Lender Processing Services Inc., which processes more than half of all U.S. mortgage loans, was spun off as an independent company last year during a period of great upheaval in the mortgage markets. But Jacksonville-based LPS came through its first year just fine, CEO Jeffrey Carbiener told shareholders at Thursday's annual meeting.
"I would say we had a very solid year in a year of turmoil in the mortgage industry," Carbiener said. The company's revenue rose by 10.1 percent and its adjusted earnings per share rose by 6.6 percent.
LPS provides a range of mortgage technology services for financial institutions, including mortgage processing. And as government officials look to make changes in the way mortgage lenders do business, LPS benefits.
"Regulatory change is good for our business," Carbiener said, explaining that the company's technology services keep up with changes in the mortgage market.
"Many of our customers are looking strongly to outsourced solutions that an LPS can provide," he said.
LPS was spun off from Fidelity National Information Services Inc., a company that itself was basically a spinoff of Fidelity National Financial Inc. All three Jacksonville-based companies under the Fidelity umbrella, which are all independent public companies, held their annual meetings Thursday at Fidelity's riverfront office complex.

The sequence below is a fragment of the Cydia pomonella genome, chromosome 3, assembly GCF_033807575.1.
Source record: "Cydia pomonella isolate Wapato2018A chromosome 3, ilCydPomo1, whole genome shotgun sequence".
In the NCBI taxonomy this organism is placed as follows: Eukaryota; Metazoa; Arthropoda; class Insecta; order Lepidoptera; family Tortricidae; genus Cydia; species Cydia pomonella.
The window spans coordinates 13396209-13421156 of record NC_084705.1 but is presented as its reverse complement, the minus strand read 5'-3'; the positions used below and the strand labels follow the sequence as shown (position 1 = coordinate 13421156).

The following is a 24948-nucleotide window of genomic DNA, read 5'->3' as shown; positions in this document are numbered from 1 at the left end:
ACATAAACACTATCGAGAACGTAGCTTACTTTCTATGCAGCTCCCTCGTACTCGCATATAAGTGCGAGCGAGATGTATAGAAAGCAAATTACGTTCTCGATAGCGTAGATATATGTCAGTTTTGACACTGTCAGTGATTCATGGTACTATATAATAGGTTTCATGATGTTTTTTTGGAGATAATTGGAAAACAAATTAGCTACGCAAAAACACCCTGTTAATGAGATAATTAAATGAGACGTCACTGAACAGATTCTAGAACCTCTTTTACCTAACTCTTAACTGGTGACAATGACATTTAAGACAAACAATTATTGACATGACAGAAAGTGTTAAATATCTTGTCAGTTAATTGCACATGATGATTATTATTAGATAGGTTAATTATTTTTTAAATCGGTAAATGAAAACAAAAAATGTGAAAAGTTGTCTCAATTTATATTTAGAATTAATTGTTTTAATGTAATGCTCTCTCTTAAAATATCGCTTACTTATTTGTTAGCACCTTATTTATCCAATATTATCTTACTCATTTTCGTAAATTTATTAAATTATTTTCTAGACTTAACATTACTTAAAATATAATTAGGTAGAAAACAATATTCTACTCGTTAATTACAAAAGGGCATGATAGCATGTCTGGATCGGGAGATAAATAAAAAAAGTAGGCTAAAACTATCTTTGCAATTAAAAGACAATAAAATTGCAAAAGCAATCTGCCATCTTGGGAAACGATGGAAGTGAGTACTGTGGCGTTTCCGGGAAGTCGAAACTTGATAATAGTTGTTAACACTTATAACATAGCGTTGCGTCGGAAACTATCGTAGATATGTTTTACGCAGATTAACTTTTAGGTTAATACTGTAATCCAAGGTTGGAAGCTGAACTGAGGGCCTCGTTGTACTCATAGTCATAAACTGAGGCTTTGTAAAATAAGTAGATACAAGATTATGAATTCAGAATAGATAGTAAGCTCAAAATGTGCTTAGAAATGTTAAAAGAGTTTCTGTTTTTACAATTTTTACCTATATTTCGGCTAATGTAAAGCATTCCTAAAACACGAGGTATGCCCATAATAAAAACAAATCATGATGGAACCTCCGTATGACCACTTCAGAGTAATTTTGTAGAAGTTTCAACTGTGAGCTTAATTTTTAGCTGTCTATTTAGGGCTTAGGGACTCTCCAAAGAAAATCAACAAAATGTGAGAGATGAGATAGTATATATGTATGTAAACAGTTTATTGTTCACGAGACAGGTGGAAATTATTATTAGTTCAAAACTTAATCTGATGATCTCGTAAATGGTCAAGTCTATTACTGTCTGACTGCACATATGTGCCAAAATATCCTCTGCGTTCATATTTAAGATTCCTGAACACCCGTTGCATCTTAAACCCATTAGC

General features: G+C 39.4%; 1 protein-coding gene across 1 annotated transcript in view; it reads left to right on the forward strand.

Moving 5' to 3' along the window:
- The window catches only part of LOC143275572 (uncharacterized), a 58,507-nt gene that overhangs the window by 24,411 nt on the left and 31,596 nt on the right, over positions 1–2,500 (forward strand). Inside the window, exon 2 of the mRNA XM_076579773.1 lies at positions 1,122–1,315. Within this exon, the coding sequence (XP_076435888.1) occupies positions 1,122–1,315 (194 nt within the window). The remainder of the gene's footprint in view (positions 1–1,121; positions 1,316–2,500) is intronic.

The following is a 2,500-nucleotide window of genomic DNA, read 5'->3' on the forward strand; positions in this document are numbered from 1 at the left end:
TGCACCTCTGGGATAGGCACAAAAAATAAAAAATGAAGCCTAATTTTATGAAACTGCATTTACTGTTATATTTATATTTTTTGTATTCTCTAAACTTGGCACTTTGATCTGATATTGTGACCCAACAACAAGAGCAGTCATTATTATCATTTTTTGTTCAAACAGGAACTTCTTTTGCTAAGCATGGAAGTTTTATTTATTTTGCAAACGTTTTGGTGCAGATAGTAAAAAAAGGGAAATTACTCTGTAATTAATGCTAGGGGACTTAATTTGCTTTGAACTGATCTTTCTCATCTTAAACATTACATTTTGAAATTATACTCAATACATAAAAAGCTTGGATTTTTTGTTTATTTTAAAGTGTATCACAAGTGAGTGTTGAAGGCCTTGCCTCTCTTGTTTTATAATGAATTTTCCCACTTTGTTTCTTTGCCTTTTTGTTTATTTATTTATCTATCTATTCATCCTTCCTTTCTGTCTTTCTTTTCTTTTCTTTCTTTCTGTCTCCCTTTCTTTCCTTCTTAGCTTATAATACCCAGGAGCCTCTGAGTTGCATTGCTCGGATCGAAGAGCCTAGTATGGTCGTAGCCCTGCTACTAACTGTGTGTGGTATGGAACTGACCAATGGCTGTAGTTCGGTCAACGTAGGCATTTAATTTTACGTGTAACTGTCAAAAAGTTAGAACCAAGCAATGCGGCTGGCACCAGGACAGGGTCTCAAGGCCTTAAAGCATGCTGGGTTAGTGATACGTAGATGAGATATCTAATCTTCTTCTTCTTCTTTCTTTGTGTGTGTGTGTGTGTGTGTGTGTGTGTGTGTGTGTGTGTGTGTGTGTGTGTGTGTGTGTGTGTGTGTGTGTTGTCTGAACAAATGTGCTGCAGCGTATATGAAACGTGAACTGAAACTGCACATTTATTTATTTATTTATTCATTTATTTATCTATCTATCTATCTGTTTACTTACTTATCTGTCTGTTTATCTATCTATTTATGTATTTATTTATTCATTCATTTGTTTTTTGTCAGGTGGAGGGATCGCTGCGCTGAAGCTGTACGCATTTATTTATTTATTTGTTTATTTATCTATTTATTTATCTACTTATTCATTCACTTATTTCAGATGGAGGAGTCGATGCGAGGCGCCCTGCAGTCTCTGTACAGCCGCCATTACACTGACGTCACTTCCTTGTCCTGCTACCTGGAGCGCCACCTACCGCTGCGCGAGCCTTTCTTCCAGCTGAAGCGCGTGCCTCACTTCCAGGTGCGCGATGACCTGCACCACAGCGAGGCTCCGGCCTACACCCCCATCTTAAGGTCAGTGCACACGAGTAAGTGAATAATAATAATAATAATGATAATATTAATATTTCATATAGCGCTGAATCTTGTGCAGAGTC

Fidelity National Information Services, or FIS, provides other technology services (beyond mortgage processing) for financial institutions. The company grew its adjusted earnings per share by 26.3 percent in 2008 while its bank customers went through a difficult year.
"It was an outstanding year by any measurement," CEO Lee Kennedy said. "I think there were a lot of bets in the marketplace that financial technology firms wouldn't do well."
Kennedy said FIS profits from a three-part strategy: a broad geographic reach, with customers in more than 90 countries; a diverse set of customers in the banking industry; and a broad range of product capabilities.
FIS intends to broaden its product range with its pending acquisition of Milwaukee-based Metavante Technologies Inc., another company that provides technology services for financial companies. That deal will grow FIS's annual revenue from $3.4 billion last year to more than $5 billion annually, and should increase the company's earnings per share beginning in 2010, Kennedy said.
"This is the right combination at the right time for our company," he said.
Fidelity National Financial, or FNF, had a net loss in 2008, as its title insurance business was hurt by the housing market collapse.
But with mortgage refinancing activity picking up this year, FNF is returning to more normal profit levels in 2009, CEO Alan Stinson said.
Stinson told shareholders who have been with the company for several years that they have done very well as FIS and LPS were spun off as separate companies. Including dividend payments and benefits from the spinoffs, FNF shareholders have had an annual return of 18.1 percent since 2005, he said.